Pretoria – President Jacob Zuma will lead a South African delegation to the 26th Ordinary Session of the Assembly of the African Union (AU).
The summit is scheduled to take place on 30 – 31 January 2016, in Addis Ababa, under the theme “2016: African Year of Human Rights with a particular focus on Women Rights”.
The year 2016 marks important milestones in the continental and global women’s agenda for gender equality and women empowerment.
Continentally, it is the 30th anniversary of the coming into force of the African Charter on Human and People’s Rights in 1986 and the beginning of the second phase of the African Women’s Decade 2010-2020.
The African Women’s Decade is the AU’s implementation framework which aims to advance gender equality and the empowerment of women.
Globally, 2016 commemorates 36 years since the adoption of the UN Convention on the Elimination of All Forms of Discrimination against Women (CEDAW), and the 21st anniversary of the 1995 Beijing Declaration and Platform for Action, which is the key global policy on gender equality.
Considering that 2015 was declared the “Year of Women’s Empowerment and Development Towards Africa’s Agenda 2063”, the 2016 theme thus marks the second consecutive year that gender equality and women’s empowerment are adopted as the highest priority on the continental agenda.
The theme is also of importance to South Africa as the country marks 16 years since the adoption of the Constitution of South Africa (Act 108 of 1996) and the Bill of Rights and 60 years since the historic Women’s March to the Union Buildings on 9 August 1956.
“Human rights, especially women’s rights, remain a cornerstone of South Africa’s legal framework and policies, such as the National Development Plan, which is in line with AU Agenda 2063 vision that there will be gender equality and women’s empowerment in all spheres of life,” said South Africa’s International Relations and Cooperation Minister Maite Nkoana-Mashabane on Thursday.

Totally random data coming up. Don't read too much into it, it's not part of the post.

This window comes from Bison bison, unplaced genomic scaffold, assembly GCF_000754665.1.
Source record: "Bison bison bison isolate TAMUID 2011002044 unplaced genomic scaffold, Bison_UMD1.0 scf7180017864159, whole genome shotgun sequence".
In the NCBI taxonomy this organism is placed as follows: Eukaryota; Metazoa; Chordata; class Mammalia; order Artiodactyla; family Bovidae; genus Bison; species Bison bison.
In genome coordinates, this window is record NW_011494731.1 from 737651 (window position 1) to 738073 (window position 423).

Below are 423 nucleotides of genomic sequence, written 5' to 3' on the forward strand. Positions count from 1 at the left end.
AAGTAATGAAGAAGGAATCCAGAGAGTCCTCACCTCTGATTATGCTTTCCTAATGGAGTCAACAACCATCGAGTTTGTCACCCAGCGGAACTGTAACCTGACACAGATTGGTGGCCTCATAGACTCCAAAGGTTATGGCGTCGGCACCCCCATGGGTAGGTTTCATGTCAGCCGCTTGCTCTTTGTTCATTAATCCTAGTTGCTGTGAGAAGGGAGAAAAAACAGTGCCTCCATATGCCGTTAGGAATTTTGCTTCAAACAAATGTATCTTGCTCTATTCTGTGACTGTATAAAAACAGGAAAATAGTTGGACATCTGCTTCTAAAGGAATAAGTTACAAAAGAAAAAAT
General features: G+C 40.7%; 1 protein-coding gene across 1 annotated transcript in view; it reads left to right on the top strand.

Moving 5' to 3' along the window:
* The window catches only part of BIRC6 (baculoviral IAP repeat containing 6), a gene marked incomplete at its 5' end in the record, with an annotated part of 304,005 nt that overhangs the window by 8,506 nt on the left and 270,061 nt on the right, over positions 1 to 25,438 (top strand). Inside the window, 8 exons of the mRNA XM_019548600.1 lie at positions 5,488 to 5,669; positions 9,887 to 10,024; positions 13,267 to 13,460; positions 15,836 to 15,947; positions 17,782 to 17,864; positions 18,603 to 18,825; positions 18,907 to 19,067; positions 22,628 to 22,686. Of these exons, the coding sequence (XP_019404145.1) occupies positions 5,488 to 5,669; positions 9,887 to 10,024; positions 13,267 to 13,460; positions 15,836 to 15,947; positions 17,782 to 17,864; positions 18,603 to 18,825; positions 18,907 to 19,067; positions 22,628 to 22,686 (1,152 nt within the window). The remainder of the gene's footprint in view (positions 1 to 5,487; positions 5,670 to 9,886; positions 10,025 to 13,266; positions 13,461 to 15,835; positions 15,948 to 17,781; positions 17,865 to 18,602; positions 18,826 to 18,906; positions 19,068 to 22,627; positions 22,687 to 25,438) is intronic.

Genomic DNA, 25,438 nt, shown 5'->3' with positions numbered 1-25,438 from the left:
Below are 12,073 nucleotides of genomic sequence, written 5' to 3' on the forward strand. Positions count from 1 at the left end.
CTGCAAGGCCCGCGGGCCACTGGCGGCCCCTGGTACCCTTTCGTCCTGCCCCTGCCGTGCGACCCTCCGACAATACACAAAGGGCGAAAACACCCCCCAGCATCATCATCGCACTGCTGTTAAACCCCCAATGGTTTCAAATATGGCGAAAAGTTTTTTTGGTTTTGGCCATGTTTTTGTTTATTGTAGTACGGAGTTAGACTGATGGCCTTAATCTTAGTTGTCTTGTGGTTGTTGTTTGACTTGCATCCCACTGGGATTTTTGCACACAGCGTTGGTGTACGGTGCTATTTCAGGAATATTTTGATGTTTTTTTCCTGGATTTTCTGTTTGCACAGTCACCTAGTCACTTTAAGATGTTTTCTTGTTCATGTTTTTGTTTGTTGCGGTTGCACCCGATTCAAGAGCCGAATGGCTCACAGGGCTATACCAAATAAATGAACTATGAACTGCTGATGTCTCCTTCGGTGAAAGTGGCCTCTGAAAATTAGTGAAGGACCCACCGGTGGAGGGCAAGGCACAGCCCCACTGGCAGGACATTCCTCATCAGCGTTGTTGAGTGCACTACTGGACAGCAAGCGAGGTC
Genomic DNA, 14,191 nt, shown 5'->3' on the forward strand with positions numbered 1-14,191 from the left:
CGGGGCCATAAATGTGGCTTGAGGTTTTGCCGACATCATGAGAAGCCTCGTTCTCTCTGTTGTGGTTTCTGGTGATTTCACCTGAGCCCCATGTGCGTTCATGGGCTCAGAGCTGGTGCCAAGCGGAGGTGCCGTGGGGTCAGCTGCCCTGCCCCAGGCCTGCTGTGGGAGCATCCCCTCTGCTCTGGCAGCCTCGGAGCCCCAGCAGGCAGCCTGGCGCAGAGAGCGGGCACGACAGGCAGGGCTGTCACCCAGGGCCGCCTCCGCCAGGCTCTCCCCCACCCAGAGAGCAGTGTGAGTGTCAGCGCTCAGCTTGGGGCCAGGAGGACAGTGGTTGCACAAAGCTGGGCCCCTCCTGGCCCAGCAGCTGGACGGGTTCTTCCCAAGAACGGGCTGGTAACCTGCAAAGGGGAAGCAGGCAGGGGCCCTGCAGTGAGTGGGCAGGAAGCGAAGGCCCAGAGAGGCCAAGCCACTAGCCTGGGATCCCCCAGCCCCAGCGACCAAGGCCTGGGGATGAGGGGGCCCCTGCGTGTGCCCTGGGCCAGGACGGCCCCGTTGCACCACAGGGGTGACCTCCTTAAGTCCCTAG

The summit will look into the status of peace and security in Africa, particularity the readiness of the multi-dimensional African Standby Force (ASF) and its Rapid Deployment Capability for Sustainable Peace, which the AU hopes will be operating this year.
The establishment of the ASF is seen as a step towards curbing reliance on foreign powers, whose forces are deployed in Africa’s conflict zones, which often causes tensions as African leaders seek African solutions for African problems.
Minister Nkoana-Mashabane said the summit will also look into the financing of the union, especially in the tough economic times.
The AU has been struggling to be financially self-sufficient, with it still being heavily dependent on international and development partners for funds. Analysts have warned that this posed the risk of the funding partners dictating the AU’s activities.
The leaders will be looking at ways to manoeuvre the economic crisis while not compromising their notion of African solutions for African problems.
The summit, according to Minister Nkoana-Mashabane, will also look into issues of governance, elections and constitutionalism, as well as the implementation of NEPAD projects and the African Peer Review Mechanism.
“The summit is also expected to consider the reports on Aids Watch Africa, African Trade, United Nations Reform, Climate Change, as well as Accelerating Water and Sanitation Goals in Africa.”
Southern African countries are faced with poor harvest, caused by the El Nino weather pattern, which has caused drought. This is likely to cause starvation as most still depend of agriculture for food production.
Peace and security
The continent’s hotspots like Burundi, Libya, South Sudan and the DRC as well as terrorism will also receive attention.
Asked about the AU’s role in Burundi, Minister Nkoana-Mashabane said the AU had proposed the deployment of an African Prevention and Protection Mission (MAPROBU) in that country.
The Minister said the AU has no agenda other than to assist the government and people of Burundi in their hour of need, consistent with its commitment to promote African solutions to African problems.
Burundi has been in the midst of a political crisis that has driven countless people to flee to safety in neighbouring countries since President Pierre Nkurunziza decided to run for a third term earlier this year.